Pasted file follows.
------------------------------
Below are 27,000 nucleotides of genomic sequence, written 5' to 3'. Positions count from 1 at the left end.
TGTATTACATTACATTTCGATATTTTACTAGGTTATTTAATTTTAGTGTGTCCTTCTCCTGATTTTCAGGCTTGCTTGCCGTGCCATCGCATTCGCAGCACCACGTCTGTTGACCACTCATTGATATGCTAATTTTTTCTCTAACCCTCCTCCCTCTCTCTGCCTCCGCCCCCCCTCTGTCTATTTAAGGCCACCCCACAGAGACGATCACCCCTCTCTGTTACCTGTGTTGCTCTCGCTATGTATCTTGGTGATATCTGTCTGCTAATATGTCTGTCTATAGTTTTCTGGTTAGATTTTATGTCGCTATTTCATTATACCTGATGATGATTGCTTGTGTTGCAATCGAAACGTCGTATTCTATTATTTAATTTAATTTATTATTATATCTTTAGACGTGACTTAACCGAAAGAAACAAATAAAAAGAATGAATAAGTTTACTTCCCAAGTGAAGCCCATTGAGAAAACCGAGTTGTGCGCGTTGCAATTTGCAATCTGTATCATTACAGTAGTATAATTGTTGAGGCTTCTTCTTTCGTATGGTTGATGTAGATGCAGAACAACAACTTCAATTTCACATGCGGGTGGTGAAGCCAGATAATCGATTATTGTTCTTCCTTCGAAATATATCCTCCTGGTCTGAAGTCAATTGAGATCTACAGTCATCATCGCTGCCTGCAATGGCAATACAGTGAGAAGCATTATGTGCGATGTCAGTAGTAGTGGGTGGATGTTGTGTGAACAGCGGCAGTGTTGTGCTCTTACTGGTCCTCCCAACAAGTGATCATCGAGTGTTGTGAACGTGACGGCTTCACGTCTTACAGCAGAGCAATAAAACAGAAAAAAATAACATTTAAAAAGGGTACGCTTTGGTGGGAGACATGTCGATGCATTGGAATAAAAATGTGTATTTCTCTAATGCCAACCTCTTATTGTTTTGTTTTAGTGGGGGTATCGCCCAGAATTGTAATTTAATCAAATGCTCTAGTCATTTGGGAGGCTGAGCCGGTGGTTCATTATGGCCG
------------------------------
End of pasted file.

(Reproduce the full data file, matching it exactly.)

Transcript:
Below are 27,000 nucleotides of genomic sequence, written 5' to 3'. Positions count from 1 at the left end.
TGTATTACATTACATTTCGATATTTTACTAGGTTATTTAATTTTAGTGTGTCCTTCTCCTGATTTTCAGGCTTGCTTGCCGTGCCATCGCATTCGCAGCACCACGTCTGTTGACCACTCATTGATATGCTAATTTTTTCTCTAACCCTCCTCCCTCTCTCTGCCTCCGCCCCCCCTCTGTCTATTTAAGGCCACCCCACAGAGACGATCACCCCTCTCTGTTACCTGTGTTGCTCTCGCTATGTATCTTGGTGATATCTGTCTGCTAATATGTCTGTCTATAGTTTTCTGGTTAGATTTTATGTCGCTATTTCATTATACCTGATGATGATTGCTTGTGTTGCAATCGAAACGTCGTATTCTATTATTTAATTTAATTTATTATTATATCTTTAGACGTGACTTAACCGAAAGAAACAAATAAAAAGAATGAATAAGTTTACTTCCCAAGTGAAGCCCATTGAGAAAACCGAGTTGTGCGCGTTGCAATTTGCAATCTGTATCATTACAGTAGTATAATTGTTGAGGCTTCTTCTTTCGTATGGTTGATGTAGATGCAGAACAACAACTTCAATTTCACATGCGGGTGGTGAAGCCAGATAATCGATTATTGTTCTTCCTTCGAAATATATCCTCCTGGTCTGAAGTCAATTGAGATCTACAGTCATCATCGCTGCCTGCAATGGCAATACAGTGAGAAGCATTATGTGCGATGTCAGTAGTAGTGGGTGGATGTTGTGTGAACAGCGGCAGTGTTGTGCTCTTACTGGTCCTCCCAACAAGTGATCATCGAGTGTTGTGAACGTGACGGCTTCACGTCTTACAGCAGAGCAATAAAACAGAAAAAAATAACATTTAAAAAGGGTACGCTTTGGTGGGAGACATGTCGATGCATTGGAATAAAAATGTGTATTTCTCTAATGCCAACCTCTTATTGTTTTGTTTTAGTGGGGGTATCGCCCAGAATTGTAATTTAATCAAATGCTCTAGTCATTTGGGAGGCTGAGCCGGTGGTTCATTATGGCCG